I once talked to an American who had gotten a job as a manager at a Danish company. Wanting to prove his worth, he did what he had always done and put in 60 to 70 hours a week. After a month, his manager invited him to a meeting. He was fully expecting to be praised for his hard work, but instead he was asked “Why do you work so much? Is something wrong? Do you have a problem delegating? What can we do to fix this?”
Some non-Danes wonder if Danes ever work. Not only do Danes tend to leave work at a reasonable hour most days, but they also get five to six weeks of vacation per year, several national holidays and up to a year of paid maternity/paternity leave. While the average American works 1,790 hours per year, the average Dane only works 1,540, according to Organization for Economic Cooperation and Development (OECD) statistics. Danes also have more leisure hours than any other OECD workers and the link between sufficient leisure and happiness is well established in the research.
The difference in the U.S. is stark, and many American companies celebrate overwork as a sign of commitment. “You have to put in the hours” is the message in the mistaken belief that the more hours you work, the more work you get done. We call this “The Cult of Overwork.” Danish companies, on the other hand, recognize that employees also have a life outside of work and that working 80 hours a week is bad for both employees and the bottom line.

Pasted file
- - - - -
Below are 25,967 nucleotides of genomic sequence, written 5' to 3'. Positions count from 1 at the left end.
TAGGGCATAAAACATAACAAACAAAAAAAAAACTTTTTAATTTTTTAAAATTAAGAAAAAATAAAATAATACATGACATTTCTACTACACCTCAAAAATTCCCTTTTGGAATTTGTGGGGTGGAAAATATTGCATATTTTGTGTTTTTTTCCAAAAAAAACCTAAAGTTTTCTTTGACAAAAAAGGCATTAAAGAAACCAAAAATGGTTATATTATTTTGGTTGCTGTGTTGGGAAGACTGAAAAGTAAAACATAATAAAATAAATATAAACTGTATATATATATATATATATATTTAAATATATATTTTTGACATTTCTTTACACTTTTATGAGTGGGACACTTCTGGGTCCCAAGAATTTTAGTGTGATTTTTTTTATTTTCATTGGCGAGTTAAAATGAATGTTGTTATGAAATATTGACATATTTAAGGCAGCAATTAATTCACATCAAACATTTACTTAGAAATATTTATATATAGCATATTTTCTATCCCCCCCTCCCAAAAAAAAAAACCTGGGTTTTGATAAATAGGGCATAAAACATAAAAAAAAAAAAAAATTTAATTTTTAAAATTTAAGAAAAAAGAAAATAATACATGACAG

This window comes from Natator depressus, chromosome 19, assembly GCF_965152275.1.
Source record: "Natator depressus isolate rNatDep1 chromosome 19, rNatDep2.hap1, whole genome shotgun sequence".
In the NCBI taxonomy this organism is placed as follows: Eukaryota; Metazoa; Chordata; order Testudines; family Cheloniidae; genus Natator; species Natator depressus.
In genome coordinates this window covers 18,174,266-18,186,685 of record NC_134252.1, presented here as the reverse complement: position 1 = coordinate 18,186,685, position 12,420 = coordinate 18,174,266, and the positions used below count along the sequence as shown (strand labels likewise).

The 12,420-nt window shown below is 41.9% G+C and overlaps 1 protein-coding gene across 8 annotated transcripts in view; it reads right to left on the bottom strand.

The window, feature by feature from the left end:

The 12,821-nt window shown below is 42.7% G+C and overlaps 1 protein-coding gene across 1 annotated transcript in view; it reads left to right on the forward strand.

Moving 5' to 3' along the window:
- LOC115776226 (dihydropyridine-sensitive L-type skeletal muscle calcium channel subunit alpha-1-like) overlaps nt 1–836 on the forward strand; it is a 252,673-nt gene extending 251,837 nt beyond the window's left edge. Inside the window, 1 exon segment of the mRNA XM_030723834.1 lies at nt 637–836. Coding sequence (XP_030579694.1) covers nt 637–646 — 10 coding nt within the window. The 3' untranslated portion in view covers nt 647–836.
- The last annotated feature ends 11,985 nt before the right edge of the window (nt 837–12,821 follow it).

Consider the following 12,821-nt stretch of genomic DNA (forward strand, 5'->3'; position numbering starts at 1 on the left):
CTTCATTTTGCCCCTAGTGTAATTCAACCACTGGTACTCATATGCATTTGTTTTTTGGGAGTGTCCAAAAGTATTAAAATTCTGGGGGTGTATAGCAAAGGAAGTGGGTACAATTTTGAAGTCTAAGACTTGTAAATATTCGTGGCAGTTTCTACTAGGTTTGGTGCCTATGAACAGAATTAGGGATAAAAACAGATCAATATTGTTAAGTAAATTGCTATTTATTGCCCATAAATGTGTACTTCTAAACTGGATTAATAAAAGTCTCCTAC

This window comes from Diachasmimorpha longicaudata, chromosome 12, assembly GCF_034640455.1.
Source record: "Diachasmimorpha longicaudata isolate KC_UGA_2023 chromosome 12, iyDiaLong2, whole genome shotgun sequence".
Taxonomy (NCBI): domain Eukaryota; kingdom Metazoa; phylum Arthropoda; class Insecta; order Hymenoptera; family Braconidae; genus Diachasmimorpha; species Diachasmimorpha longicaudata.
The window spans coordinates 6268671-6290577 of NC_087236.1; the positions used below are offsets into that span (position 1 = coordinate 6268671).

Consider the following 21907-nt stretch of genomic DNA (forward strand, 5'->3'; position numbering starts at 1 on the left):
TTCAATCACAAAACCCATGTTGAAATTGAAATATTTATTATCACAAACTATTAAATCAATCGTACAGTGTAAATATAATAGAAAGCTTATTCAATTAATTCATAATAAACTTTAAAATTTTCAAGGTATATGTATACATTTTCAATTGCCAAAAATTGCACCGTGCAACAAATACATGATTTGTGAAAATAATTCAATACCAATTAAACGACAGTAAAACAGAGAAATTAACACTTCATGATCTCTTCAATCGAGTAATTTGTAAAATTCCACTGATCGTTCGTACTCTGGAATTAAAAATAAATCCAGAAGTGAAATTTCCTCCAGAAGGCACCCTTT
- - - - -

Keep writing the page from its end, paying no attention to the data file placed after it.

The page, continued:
2: LOW POWER DISTANCE
In the U.S., if your boss gives you an order, you pretty much do what you're told. In a Danish workplace, extremely few direct orders are ever given and employees are more likely to view them as suggestions.
Dutch sociologist Geert Hofstede has quantified the business culture in more than 100 countries on several parameters, one of which is "power distance." A high power distance means that bosses are undisputed kings whose every word is law. U.S. workplaces have a power distance of 40 while Danish workplaces--with a score of 18--have the lowest power distance in the world.
By law, any Danish workplace with more than 35 employees must open up seats on the board for employees.
This means that Danish employees experience more autonomy and are more empowered at work. Here's just one example: By law, any Danish workplace with more than 35 employees must open up seats on the board for employees, who are elected to the board by their peers and serve on an equal footing and with same voting powers as all other board members.
3: GENEROUS UNEMPLOYMENT BENEFITS